Only 27 percent of Americans, by the latest accounting, think our national leadership is moving us in the right direction.
President Bush and his congressional followers sank last week to the lowest public approval levels they've registered in the five-plus years since Bush became president.
According to the most recent nationwide Gallup poll, the GOP-led Congress is more unpopular right now than the Democratic Congress was in 1994 when the public unseated the Democrats' 40-year House majority. Today, only 23 percent approve of the job that this Congress is doing. A thundering 70 percent disapprove!
Personnel shuffles won't change anything. That's razzle-dazzle. This goes deeper.
The conclusion seems inescapable: America's mythical "average" person believes that Bush and his GOP cohorts have habitually ignored the public's strongest concerns. Consider these:
For five years Bush has talked sporadically about "fixing" Social Security but steadfastly refuses to do anything to strengthen the trust fund. Whenever challenged to "do something," he trots out that tired, old shibboleth of robbing the trust fund to fatten the private stock market.
Repeatedly -- year after year and in poll after poll -- ordinary people tell the president that's emphatically not what they want. Bush and Dick Cheney, unheeding, persist.
To serve the needs of public education, Bush tirelessly suggests giving tuition vouchers to parents who send their kids to private schools. This fixes nothing.
The same weary formula of talking boldly and carrying a toothpick applies to healthcare.
Occasionally, the president and his tame Congress grow anxious because people are getting restless about the rising loss of health benefits. Instead of offering some system of universal healthcare, Bush and Co. concoct a complicated conglomeration featuring something called "private accounts" that don't do anything for poor, sick folks and just keep pushing a real solution off to some distant successor.
Meanwhile, the number of uninsured grows, and some of America's biggest companies get by with taking bankruptcy and thus shucking off their sworn responsibility to their own faithful employees.
Sick and tired? You bet! Plain people are growing sick and tired of learning how these companies, with apparent administration and congressional approval, are paying multiple millions in retirement bonuses to individual executives while blithely shirking their duty to multiple thousands of hard-working employees.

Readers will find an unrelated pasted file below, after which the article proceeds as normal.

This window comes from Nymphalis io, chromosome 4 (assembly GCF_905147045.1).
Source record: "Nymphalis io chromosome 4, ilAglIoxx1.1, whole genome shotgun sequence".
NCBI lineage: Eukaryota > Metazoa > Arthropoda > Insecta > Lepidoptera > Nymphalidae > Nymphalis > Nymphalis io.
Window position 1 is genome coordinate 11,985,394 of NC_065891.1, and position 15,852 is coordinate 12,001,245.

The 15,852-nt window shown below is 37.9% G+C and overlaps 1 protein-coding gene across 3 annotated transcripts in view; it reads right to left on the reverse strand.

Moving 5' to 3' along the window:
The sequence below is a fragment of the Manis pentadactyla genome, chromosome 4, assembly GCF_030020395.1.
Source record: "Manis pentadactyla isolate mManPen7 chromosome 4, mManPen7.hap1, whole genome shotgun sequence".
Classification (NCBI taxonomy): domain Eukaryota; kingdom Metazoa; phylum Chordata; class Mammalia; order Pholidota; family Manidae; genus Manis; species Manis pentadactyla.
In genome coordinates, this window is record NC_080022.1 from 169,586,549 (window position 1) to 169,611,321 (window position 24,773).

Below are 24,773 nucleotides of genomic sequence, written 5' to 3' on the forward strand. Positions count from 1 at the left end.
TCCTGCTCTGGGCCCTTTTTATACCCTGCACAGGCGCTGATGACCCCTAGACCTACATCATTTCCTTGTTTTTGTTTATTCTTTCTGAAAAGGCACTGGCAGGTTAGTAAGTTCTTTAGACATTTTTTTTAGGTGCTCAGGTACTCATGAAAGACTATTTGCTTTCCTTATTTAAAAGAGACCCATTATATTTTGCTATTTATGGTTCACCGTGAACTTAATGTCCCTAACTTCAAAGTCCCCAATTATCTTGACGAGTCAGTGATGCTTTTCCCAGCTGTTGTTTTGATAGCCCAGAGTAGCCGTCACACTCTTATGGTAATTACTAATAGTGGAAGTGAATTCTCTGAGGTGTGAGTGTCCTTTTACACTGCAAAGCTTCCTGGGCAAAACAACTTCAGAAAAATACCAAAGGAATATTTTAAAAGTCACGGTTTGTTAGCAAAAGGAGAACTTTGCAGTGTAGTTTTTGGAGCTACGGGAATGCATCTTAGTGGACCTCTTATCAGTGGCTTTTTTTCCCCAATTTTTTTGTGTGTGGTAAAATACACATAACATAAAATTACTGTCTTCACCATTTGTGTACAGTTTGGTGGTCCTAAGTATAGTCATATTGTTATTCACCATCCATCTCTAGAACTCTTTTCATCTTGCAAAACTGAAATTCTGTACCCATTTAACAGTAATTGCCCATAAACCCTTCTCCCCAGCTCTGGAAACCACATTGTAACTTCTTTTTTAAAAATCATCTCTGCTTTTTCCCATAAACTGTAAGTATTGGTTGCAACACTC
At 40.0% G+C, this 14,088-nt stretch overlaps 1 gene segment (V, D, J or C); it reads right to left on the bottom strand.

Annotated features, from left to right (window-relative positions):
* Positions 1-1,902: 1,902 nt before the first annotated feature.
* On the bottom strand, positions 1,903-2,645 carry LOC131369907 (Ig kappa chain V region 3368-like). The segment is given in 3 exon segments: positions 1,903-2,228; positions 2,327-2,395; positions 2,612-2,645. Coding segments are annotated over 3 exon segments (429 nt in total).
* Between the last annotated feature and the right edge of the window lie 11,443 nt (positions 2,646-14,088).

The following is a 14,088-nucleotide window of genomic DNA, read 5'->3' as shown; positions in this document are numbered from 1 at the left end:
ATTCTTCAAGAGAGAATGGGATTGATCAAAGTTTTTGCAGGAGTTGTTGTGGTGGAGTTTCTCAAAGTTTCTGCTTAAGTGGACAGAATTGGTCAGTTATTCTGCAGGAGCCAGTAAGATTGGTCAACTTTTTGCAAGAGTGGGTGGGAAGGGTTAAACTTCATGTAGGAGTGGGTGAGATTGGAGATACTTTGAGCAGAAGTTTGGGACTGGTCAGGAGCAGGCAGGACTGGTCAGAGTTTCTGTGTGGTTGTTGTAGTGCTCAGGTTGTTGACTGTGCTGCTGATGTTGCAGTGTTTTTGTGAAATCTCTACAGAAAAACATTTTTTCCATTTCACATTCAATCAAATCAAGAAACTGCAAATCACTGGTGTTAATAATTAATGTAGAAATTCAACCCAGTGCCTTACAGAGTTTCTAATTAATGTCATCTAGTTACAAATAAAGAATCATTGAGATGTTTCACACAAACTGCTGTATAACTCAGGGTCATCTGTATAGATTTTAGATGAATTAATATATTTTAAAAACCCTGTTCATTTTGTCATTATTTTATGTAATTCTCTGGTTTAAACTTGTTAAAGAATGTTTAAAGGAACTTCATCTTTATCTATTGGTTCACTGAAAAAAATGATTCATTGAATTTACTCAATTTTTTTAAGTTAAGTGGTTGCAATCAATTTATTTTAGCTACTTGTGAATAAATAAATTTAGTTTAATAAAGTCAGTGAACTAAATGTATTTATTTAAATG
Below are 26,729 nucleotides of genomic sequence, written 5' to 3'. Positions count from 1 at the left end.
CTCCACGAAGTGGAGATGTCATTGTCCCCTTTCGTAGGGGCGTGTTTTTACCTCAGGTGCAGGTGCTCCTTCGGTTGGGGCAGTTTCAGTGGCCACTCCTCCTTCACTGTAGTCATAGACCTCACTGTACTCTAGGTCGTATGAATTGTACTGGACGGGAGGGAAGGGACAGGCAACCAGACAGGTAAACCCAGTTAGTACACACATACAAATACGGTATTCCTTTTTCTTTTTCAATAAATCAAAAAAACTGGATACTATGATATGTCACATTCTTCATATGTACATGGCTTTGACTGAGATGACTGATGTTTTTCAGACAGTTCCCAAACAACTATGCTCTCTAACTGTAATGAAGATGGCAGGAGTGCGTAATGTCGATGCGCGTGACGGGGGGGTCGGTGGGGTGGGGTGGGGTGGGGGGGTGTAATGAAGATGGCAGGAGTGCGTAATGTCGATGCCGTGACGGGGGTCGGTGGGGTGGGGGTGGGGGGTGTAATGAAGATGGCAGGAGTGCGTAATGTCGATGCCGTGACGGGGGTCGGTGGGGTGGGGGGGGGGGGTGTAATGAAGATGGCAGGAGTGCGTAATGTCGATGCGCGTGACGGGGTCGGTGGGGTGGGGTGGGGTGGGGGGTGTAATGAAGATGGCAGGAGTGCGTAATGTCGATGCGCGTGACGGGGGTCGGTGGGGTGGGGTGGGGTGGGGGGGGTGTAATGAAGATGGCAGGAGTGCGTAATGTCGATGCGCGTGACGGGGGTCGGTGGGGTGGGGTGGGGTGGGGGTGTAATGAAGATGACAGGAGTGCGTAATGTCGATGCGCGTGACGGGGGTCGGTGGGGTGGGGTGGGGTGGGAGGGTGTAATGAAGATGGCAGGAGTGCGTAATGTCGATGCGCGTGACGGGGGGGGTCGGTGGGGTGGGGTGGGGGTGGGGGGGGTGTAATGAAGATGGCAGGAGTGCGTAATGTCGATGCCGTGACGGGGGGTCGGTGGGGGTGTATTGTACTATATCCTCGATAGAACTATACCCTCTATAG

It should be no surprise that the general public, reflected in the plunging polls, grows increasingly disenchanted with our country's national leadership. For the past five years, that leadership has, with increasing hauteur, routinely ignored the public's principal needs and wants.
The Bush-Cheney attitude has been: It doesn't matter what you say or think. We know what's best for you. On Tuesday, Bush dismissively said, "I'm the decider."
The first two elephants that the Bush-Cheney team crammed so resolutely down the public's collective throat -- the huge feed-the-wealthy tax cut and the hasty, headstrong invasion and occupation of Iraq -- should have sounded an alarm. These two acts, in combination, swiftly devoured an inherited fiscal surplus and unblinkingly piled up history's most monstrous national debt -- close to $8 trillion now, with most of these interest-bearing bonds owned, for the first time, by foreigners.
Our grandchildren's generation will be in hock up to its ears. Any historian or economist could have told our "deciders" that it wasn't prudent to launch a huge tax cut and a costly war at the same time. But Bush and Cheney weren't listening.
Perhaps the greatest disservice that this self-satisfied crowd has visited upon America's working families is the steady erosion of wages, combined with a stubborn opposition to any increase in the minimum wage. On average, a full day's work buys the American wage earner 19 percent less than it did 30 years ago.
Literally hundreds of American factories -- and service and communications jobs -- have closed down, lured to Third World countries by dirt-cheap wages. Now we learn that Wal-Mart, our country's biggest purchaser of goods, is telling its huge network of American suppliers to close and move production units to China or India, or else be replaced by low-wage foreign sweatshops.
All of this downward pressure on wages means downward mobility for the average American working family.
This isn't the way that things were supposed to work in this blessed country. We were built to pursue upward mobility -- for the many, not just the few.
That's why 70 percent of the American people say our current leadership is taking us in the wrong direction.
Jim Wright is a former speaker of the U.S. House of Representatives. PO Box 1413 Fort Worth, TX 76101
© 2006 The Star-Telegram